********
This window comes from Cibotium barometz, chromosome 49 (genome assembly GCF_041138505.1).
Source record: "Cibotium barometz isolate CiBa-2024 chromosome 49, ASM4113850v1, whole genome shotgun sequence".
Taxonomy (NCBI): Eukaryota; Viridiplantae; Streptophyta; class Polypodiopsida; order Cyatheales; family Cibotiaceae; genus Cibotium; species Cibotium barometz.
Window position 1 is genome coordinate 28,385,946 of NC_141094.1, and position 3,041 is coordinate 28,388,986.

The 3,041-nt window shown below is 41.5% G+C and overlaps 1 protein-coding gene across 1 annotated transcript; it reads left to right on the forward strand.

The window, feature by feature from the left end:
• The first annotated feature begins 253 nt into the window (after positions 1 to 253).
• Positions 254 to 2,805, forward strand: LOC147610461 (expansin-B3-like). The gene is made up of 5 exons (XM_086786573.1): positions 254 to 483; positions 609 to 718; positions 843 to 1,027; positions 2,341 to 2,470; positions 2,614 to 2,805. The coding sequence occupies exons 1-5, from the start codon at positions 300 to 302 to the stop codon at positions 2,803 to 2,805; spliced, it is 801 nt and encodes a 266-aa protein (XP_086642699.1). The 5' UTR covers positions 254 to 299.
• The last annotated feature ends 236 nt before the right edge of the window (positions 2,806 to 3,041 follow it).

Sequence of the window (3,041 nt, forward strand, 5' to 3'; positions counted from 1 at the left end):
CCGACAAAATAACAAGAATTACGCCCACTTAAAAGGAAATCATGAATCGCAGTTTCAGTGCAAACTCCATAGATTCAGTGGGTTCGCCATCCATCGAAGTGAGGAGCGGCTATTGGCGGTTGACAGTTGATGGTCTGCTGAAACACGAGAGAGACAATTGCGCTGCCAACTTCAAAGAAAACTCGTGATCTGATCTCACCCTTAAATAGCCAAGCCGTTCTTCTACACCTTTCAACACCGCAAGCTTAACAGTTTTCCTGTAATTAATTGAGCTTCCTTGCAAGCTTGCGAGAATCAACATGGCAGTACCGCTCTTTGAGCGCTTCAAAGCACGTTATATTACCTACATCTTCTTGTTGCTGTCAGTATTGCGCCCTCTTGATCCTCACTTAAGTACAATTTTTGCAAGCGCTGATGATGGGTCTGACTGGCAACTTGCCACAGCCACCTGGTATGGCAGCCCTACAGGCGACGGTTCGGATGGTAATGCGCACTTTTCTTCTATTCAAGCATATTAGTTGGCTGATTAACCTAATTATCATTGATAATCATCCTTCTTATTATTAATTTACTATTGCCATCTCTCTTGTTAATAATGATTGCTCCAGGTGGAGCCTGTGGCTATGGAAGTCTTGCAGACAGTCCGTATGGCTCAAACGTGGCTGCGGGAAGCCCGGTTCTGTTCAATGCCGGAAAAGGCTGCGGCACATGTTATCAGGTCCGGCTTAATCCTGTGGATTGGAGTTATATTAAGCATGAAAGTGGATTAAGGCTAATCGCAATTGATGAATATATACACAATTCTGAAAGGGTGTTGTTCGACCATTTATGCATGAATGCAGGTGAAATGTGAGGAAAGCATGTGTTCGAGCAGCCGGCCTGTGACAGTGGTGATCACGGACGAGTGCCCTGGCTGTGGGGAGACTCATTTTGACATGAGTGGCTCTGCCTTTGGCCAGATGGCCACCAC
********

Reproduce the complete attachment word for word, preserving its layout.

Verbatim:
This window comes from Cibotium barometz, chromosome 49 (genome assembly GCF_041138505.1).
Source record: "Cibotium barometz isolate CiBa-2024 chromosome 49, ASM4113850v1, whole genome shotgun sequence".
Taxonomy (NCBI): Eukaryota; Viridiplantae; Streptophyta; class Polypodiopsida; order Cyatheales; family Cibotiaceae; genus Cibotium; species Cibotium barometz.
Window position 1 is genome coordinate 28,385,946 of NC_141094.1, and position 3,041 is coordinate 28,388,986.

The 3,041-nt window shown below is 41.5% G+C and overlaps 1 protein-coding gene across 1 annotated transcript; it reads left to right on the forward strand.

The window, feature by feature from the left end:
• The first annotated feature begins 253 nt into the window (after positions 1 to 253).
• Positions 254 to 2,805, forward strand: LOC147610461 (expansin-B3-like). The gene is made up of 5 exons (XM_086786573.1): positions 254 to 483; positions 609 to 718; positions 843 to 1,027; positions 2,341 to 2,470; positions 2,614 to 2,805. The coding sequence occupies exons 1-5, from the start codon at positions 300 to 302 to the stop codon at positions 2,803 to 2,805; spliced, it is 801 nt and encodes a 266-aa protein (XP_086642699.1). The 5' UTR covers positions 254 to 299.
• The last annotated feature ends 236 nt before the right edge of the window (positions 2,806 to 3,041 follow it).

Sequence of the window (3,041 nt, forward strand, 5' to 3'; positions counted from 1 at the left end):
CCGACAAAATAACAAGAATTACGCCCACTTAAAAGGAAATCATGAATCGCAGTTTCAGTGCAAACTCCATAGATTCAGTGGGTTCGCCATCCATCGAAGTGAGGAGCGGCTATTGGCGGTTGACAGTTGATGGTCTGCTGAAACACGAGAGAGACAATTGCGCTGCCAACTTCAAAGAAAACTCGTGATCTGATCTCACCCTTAAATAGCCAAGCCGTTCTTCTACACCTTTCAACACCGCAAGCTTAACAGTTTTCCTGTAATTAATTGAGCTTCCTTGCAAGCTTGCGAGAATCAACATGGCAGTACCGCTCTTTGAGCGCTTCAAAGCACGTTATATTACCTACATCTTCTTGTTGCTGTCAGTATTGCGCCCTCTTGATCCTCACTTAAGTACAATTTTTGCAAGCGCTGATGATGGGTCTGACTGGCAACTTGCCACAGCCACCTGGTATGGCAGCCCTACAGGCGACGGTTCGGATGGTAATGCGCACTTTTCTTCTATTCAAGCATATTAGTTGGCTGATTAACCTAATTATCATTGATAATCATCCTTCTTATTATTAATTTACTATTGCCATCTCTCTTGTTAATAATGATTGCTCCAGGTGGAGCCTGTGGCTATGGAAGTCTTGCAGACAGTCCGTATGGCTCAAACGTGGCTGCGGGAAGCCCGGTTCTGTTCAATGCCGGAAAAGGCTGCGGCACATGTTATCAGGTCCGGCTTAATCCTGTGGATTGGAGTTATATTAAGCATGAAAGTGGATTAAGGCTAATCGCAATTGATGAATATATACACAATTCTGAAAGGGTGTTGTTCGACCATTTATGCATGAATGCAGGTGAAATGTGAGGAAAGCATGTGTTCGAGCAGCCGGCCTGTGACAGTGGTGATCACGGACGAGTGCCCTGGCTGTGGGGAGACTCATTTTGACATGAGTGGCTCTGCCTTTGGCCAGATGGCCACCAC